In this article I will share the steps to secure Master Slave DNS server using DNSSEC.

DNSSEC, stands for Domain Name System Security Extensions is cryptographic security applied to DNS. In the DNS hierarchy, it is a good idea to have different name servers within a domain. Like in our case we have master.example.com and slave.example.com.

These name servers will be configured as master and slave name servers, and the master and slave name servers can both be contacted. But normally, it will be the master name server that is the only one where the data can be written to. And from the master name server, there’s a process of synchronization which we call zone transfer, which can be triggered by the master, and it can also be requested by the slave name server

Secure Master Slave DNS Server with DNSSEC key in Linux (RHEL/CentOS 7)

 

Security Challenges with DNS Server

  • The first challenge is that spoofing can occur. spoofing means that somebody else pretends to be a valid name server.
  • If this name server is using a forwarder, and the forwarder is spoofed, how do you know that you are working with a spoofed name server? It becomes a little bit more complicated when you are contacting root DNS name servers directly, but also there, the problem does exist.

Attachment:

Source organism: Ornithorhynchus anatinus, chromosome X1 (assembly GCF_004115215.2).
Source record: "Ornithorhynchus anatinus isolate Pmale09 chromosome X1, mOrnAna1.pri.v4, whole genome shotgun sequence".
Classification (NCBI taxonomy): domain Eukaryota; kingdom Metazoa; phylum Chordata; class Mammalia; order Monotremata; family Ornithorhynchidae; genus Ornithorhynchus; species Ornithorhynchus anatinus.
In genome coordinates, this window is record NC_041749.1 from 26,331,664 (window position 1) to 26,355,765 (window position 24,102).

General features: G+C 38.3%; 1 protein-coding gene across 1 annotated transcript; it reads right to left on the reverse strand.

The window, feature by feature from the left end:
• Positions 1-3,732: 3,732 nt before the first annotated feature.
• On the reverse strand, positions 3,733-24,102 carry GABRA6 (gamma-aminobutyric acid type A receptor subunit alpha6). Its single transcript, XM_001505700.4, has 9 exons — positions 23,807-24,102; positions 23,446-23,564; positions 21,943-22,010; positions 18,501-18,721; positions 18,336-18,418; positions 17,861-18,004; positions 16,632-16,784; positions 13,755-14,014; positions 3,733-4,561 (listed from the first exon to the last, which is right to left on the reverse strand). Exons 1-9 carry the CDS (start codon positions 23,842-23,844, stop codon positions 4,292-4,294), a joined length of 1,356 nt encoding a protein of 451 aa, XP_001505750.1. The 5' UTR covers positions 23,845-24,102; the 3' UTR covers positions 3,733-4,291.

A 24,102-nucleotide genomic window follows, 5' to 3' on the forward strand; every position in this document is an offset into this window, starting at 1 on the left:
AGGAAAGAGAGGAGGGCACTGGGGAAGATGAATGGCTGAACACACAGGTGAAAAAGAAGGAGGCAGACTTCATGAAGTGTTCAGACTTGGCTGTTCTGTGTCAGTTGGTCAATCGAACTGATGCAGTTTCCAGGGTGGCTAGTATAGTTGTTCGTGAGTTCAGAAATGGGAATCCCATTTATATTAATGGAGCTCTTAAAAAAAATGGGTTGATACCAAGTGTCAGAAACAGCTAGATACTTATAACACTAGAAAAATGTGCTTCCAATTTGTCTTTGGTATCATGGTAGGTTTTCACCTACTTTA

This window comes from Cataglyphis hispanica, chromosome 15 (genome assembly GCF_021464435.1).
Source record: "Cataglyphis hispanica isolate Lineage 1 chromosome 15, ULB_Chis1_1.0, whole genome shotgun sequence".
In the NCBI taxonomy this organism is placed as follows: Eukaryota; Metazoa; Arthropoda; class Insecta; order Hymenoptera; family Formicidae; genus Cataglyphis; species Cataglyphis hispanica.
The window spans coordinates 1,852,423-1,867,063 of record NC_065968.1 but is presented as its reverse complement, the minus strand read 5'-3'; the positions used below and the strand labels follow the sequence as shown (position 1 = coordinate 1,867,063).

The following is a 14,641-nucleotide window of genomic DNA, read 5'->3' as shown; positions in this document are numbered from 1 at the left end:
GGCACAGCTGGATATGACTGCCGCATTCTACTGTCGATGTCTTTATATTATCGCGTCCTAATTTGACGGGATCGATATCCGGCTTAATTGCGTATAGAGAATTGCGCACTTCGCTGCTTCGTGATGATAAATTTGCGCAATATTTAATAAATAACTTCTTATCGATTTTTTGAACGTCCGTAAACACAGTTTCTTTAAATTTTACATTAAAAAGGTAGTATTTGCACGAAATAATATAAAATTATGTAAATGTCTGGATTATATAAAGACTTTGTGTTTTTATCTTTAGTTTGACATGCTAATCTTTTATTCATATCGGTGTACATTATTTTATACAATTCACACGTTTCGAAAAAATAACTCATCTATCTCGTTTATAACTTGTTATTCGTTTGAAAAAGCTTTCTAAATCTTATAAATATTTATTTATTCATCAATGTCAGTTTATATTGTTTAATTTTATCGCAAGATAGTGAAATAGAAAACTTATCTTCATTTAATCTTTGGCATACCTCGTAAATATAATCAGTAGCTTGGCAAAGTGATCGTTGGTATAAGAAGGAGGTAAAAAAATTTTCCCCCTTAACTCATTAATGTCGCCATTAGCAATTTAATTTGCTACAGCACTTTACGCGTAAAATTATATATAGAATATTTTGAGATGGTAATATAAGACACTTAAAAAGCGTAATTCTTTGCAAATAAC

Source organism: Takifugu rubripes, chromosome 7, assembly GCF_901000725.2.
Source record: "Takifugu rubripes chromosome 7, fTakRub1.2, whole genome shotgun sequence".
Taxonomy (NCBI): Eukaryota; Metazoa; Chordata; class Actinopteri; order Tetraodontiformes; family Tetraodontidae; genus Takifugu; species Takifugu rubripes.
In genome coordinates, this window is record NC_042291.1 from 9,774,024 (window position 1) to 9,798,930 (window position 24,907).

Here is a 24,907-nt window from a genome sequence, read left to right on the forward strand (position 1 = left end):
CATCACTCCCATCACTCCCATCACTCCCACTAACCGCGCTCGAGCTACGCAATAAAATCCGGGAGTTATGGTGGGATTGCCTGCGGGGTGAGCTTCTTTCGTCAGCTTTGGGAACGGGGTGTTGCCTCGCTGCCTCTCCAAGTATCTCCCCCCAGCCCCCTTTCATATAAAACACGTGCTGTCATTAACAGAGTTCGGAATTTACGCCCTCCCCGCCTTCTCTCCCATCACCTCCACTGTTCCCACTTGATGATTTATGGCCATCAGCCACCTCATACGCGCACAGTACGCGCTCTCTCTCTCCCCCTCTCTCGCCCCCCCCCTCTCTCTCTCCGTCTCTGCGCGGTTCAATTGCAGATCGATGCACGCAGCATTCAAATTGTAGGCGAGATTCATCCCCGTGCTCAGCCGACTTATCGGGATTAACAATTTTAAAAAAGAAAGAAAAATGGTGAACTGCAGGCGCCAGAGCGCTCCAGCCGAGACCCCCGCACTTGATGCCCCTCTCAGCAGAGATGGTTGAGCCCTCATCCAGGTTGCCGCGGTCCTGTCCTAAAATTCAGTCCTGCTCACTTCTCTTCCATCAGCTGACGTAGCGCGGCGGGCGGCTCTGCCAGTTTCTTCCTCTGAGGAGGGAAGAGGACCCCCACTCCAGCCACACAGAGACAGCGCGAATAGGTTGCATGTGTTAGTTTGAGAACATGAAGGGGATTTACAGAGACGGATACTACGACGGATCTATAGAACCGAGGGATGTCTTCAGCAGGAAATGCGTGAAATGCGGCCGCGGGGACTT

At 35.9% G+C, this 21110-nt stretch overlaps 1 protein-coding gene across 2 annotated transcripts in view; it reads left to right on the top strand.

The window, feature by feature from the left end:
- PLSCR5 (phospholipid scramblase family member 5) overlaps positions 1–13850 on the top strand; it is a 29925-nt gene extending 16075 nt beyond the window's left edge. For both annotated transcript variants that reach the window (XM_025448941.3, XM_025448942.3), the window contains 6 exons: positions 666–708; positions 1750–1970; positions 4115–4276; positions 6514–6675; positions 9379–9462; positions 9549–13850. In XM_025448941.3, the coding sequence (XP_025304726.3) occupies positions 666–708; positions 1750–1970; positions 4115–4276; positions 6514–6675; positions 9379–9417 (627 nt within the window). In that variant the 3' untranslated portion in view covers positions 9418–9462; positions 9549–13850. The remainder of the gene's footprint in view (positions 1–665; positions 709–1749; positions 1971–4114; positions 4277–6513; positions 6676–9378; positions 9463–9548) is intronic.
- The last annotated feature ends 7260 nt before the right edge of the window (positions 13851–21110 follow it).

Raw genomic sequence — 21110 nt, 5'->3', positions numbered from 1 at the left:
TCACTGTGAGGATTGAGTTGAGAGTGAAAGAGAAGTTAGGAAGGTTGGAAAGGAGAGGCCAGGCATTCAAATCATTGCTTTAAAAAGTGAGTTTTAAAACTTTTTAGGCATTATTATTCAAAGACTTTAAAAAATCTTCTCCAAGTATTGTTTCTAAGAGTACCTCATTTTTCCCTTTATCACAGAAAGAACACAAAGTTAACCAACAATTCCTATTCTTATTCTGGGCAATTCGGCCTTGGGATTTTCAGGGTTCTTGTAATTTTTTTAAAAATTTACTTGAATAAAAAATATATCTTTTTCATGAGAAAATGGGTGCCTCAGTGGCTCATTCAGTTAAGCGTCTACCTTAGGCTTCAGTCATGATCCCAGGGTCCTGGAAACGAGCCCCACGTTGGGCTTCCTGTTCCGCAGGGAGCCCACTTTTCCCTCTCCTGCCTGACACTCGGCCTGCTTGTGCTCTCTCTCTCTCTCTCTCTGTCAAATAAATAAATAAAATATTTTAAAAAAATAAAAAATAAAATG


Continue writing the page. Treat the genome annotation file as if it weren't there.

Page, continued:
• There is compromising the named daemon itself.
  • On a Linux box, DNS is implemented by running bind software, and the bind software comes with a name daemon, which can be compromised.
  • Unauthorized access can be a problem.
  • Within the local DNS name servers, currently, often, information about services that are available within the local environment is published, and you don’t want anybody within the environment to be able to access that information.

 

Solutions for these security challenges

  • First, there is DNSSEC. You can secure Master Slave DNS Server using DNSSEC.